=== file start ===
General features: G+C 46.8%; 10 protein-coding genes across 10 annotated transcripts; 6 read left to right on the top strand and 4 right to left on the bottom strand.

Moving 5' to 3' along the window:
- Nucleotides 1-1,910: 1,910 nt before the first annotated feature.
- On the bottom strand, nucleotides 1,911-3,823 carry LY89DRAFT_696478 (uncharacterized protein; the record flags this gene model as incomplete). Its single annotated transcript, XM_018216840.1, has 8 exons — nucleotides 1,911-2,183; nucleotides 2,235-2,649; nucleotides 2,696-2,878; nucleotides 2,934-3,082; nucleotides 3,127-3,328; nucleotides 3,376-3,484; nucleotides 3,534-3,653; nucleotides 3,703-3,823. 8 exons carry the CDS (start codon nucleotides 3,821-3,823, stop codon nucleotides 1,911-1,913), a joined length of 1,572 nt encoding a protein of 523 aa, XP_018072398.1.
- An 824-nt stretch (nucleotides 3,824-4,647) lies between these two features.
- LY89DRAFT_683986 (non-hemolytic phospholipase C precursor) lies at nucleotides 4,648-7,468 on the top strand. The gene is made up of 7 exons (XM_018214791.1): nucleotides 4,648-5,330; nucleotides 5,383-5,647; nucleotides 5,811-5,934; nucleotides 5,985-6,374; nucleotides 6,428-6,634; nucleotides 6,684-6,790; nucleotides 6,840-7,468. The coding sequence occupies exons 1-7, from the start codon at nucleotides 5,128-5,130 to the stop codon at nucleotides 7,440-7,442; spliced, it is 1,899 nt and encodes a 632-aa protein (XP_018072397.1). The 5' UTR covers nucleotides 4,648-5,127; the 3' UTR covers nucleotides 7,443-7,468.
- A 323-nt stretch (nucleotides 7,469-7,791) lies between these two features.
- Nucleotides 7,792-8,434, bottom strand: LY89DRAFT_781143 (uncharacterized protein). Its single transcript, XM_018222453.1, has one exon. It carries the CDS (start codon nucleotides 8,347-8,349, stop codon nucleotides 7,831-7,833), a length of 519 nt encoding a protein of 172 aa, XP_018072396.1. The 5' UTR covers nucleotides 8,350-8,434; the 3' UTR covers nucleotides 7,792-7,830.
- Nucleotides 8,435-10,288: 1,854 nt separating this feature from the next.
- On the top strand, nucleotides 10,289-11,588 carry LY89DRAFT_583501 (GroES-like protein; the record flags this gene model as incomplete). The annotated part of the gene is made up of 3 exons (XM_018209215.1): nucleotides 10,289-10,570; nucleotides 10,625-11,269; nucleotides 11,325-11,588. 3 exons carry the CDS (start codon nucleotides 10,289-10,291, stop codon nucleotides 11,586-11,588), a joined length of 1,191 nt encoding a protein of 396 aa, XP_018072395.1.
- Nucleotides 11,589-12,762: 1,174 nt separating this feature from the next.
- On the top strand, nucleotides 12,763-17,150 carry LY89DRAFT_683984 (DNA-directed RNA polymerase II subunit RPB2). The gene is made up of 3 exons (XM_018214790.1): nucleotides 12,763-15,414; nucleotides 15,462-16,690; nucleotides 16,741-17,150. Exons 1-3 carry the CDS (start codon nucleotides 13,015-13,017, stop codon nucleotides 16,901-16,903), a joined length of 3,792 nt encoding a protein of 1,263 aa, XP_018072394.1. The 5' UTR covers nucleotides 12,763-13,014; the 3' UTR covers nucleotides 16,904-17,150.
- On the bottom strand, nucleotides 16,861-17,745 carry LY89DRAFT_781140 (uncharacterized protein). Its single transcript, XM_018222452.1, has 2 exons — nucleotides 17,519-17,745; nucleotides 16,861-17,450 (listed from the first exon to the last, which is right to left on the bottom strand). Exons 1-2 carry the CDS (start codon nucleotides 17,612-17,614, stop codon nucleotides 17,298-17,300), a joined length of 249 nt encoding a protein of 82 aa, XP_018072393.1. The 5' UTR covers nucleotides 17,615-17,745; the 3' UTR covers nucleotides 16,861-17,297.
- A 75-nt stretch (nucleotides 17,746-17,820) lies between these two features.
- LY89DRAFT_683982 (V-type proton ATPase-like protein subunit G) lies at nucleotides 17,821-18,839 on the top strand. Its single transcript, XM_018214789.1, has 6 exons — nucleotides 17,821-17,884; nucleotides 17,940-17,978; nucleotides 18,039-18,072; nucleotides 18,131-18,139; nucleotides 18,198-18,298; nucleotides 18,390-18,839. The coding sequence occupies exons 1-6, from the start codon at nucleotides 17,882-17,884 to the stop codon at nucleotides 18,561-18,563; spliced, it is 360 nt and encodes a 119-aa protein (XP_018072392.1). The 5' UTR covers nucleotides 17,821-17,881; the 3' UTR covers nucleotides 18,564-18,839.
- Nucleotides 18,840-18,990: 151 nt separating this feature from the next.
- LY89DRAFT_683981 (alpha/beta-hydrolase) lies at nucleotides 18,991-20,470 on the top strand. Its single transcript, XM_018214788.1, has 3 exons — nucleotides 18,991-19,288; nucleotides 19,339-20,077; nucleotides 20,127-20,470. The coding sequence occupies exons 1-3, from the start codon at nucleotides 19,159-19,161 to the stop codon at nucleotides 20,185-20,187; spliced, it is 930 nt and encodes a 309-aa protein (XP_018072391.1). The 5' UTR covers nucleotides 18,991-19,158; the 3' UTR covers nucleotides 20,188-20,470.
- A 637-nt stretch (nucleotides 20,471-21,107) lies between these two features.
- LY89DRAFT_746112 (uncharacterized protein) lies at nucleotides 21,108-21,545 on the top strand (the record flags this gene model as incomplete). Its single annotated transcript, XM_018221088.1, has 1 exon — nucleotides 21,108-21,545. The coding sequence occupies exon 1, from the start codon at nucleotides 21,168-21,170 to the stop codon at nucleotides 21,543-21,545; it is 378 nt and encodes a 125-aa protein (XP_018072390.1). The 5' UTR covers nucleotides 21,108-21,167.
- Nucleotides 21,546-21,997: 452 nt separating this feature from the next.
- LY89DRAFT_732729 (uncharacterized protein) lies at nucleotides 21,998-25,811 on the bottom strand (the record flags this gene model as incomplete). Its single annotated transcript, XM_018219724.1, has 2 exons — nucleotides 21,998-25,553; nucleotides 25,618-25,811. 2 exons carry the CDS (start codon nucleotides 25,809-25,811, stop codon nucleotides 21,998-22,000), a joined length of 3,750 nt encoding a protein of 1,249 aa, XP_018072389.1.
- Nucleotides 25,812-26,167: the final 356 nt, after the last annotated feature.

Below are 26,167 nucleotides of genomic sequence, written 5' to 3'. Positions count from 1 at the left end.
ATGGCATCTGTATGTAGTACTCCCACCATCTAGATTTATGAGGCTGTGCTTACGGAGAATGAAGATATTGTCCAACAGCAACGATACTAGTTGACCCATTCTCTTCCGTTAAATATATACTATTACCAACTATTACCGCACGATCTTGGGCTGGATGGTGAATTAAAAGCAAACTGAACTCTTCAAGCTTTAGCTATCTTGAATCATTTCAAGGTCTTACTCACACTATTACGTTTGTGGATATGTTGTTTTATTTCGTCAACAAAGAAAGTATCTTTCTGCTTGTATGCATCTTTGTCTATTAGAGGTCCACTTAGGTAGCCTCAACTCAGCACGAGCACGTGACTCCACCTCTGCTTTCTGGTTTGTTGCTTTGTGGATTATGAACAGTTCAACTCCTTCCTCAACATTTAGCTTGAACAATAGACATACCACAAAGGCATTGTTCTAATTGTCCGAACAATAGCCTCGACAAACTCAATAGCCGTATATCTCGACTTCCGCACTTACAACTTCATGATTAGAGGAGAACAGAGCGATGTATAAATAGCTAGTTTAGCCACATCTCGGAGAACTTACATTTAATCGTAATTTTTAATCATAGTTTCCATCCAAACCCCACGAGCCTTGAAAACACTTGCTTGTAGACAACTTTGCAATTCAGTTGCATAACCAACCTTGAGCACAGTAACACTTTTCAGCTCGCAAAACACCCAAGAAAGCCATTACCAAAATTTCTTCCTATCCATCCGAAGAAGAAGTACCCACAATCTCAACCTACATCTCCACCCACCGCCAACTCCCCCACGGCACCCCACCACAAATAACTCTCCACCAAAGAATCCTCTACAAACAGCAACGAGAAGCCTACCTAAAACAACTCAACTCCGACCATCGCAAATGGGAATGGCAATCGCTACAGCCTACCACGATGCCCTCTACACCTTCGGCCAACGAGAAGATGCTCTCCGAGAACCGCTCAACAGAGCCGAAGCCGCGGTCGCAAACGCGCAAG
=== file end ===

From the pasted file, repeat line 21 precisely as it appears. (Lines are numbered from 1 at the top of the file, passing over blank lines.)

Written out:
- LY89DRAFT_732729 (uncharacterized protein) lies at nucleotides 21,998-25,811 on the bottom strand (the record flags this gene model as incomplete). Its single annotated transcript, XM_018219724.1, has 2 exons — nucleotides 21,998-25,553; nucleotides 25,618-25,811. 2 exons carry the CDS (start codon nucleotides 25,809-25,811, stop codon nucleotides 21,998-22,000), a joined length of 3,750 nt encoding a protein of 1,249 aa, XP_018072389.1.